Saturday, May 30, 2009

poems from the subway

couplet 1
Ride the train
Avoid the rain

couplet 2
Subway cars packed
Everyone trapped

couplet 3
Bottled water, coffee, Diet Coke
Thirsty riders in a rumbling boat

couplet 4
Woman reading recent best seller
I Love Lucy bag parked beside her

couplet 5
Whiney child dressed all in pink
Frazzled mommy cannot think

couplet 6
Large textbook is being read
Student aims to get ahead

couplet 7
Pizza box perched on young woman's knees
Easy taking corners - if you please

couplet 8
Little Tommy spies trains, he's happy to see them
Plans movie outing to Night at the Museum

couplet 9
Foreign languages overheard
Can't understand a single word

Friday, May 29, 2009

Little Lies

Dear Cake Mate,
Could you please explain why the word festive appears to the right of the brand name on your 50-count package of white baking cups? What's so festive about white baking cups? If these are festive, what do ordinary, non-festive baking cups look like?
Perhaps, being white, the baking cups might surround cupcakes bound for a wedding or first communion. Admittedly, either event would be considered a festive occasion, however, white baking cups on their own are not festive.
While the phrase "gourmet Asian food lover" on a direct mail piece might make consumers feel good about themselves. "Yes," we think, "I am a gourmet Asian food lover," even though we've tasted neither sushi nor kimchi. Perhaps you folks at Cake Mate were striving for a similar "feel good" association. "Yes, standing in my outdated kitchen wearing the same clothes I wore yesterday, making banana chocolate chip muffins for my kids' lunch boxes is a festive activity."
But I think you underestimate your customers. Any fool can see there's nothing festive about your white baking cups aside from the fact that they are easy to peel off one's cupcake or muffin. The only thing less festive than white baking cups is having to pick tiny torn bits of them off a baked good and knowing that there's no way to avoid eating pieces of it.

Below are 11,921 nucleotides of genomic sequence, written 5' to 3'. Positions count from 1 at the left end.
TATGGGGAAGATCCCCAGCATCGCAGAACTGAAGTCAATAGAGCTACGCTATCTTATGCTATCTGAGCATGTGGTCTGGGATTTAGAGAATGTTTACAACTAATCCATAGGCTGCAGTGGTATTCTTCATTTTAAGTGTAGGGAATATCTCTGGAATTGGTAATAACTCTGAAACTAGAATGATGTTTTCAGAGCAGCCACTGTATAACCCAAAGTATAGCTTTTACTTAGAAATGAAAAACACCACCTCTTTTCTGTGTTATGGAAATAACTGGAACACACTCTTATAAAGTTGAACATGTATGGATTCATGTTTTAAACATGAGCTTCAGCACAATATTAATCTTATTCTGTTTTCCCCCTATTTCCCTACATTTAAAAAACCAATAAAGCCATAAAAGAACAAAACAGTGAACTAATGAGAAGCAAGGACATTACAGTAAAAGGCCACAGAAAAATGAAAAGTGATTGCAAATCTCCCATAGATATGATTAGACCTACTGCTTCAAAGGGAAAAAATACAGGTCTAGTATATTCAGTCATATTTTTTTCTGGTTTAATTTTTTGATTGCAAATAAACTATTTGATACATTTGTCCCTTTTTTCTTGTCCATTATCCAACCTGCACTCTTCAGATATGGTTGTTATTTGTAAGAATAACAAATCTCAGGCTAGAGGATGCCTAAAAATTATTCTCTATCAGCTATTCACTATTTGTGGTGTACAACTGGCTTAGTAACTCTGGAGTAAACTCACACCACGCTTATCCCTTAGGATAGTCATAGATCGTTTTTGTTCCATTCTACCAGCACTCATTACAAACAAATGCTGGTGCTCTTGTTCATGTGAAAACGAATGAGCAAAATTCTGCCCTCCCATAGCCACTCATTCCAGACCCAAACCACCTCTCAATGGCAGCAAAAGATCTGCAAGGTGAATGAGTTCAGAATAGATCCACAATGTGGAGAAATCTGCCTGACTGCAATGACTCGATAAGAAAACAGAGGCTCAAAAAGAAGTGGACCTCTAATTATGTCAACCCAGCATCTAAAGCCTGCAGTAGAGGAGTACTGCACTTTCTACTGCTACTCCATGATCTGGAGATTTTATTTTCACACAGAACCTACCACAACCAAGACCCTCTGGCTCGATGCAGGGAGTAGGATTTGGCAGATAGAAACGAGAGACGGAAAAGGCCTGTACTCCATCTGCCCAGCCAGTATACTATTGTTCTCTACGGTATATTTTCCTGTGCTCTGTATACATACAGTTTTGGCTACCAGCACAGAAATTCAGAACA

In which case one has to hope that they are both festive and unbleached.
Sincerely yours,
Joanne

song: Little Lies • artist: Fleetwood Mac

Wednesday, May 27, 2009

Like A Virgin

After a certain age there comes the realization that certain goals in life may never be accomplished. For example I will never become an Olympic gymnast, or a modern dancer. I will never climb Mount Everest or traverse the continent on a bicycle. I'll never move to the rain forest to live with pygmies or sing Away in a Manger in the Sunday school Christmas pagent. And that's okay. Recently they interviewed a 52-year-old prostitute in the newspaper. Now there's a career opportunity I would have thought was closed to me as well, but now I have hope. That's right kids, Mom could still be a hooker.
Sunday I read in the Boston Globe magazine about a different type of vocation - the consecrated virgin .
The writer interviewed three consecrated virgins; women who have formally "married Jesus," in ceremonies that included white dresses but no Crate and Barrel bridal registry. The article failed, at least in my opinion, to address the elephant in the room. Since divorced women can now become nuns and divorced men can become priests, can divorced women, that is, women who presumably have had sex, become consecrated virgins? That is to say, is this a career option that's still open to me?
And where does Jesus fit into the picture? Doesn't he get a say in who he wants to marry? Seems he's been getting fixed up since his mystical marriage to Saint Catherine all those years ago.
The Globe article said there were 250 consecrated virgins in the United States alone. That's 250 women married to Jesus. That makes Jesus a polygamist. Or a Mormon.

song: Like A Virgin • artist: Madonna

Romeo and Juliet

The direct mail piece from Peking Palace was addressed to "Gourmet Asian Food Lover," which sure beats "current resident" in terms of clever marketing appeal.
It reminded me of the letters I used to send and receive from my college boyfriend. Letters addressed to Sonny from Cher, to Romeo from Juliet, and to Prince Charles from Lady Diana (hey, it was the 80s).
It made me nostalgic, but not for the reason you're thinking. It wasn't young love I found myself pining for, but the lost art of letter writing.
A letter addressed to Marc Anthony from Cleopatra will still get there. An e-mail? Good luck with that.
Speaking of young love, it's prom time again. I thought I might write another piece about the things you've missed this past year. But since you've missed everything - where would I begin?
This one I couldn't let go by though. Eric is selling that house. You know, the house he floated over from Chapoquoit Island. The house that sat in the parking lot of Old Silver Beach for weeks. The house that caused trees to be cut down and power to go out in North Falmouth in order to move it to its new location. The house that I'm sure Eric is quoted in the paper as saying he planned to "live in."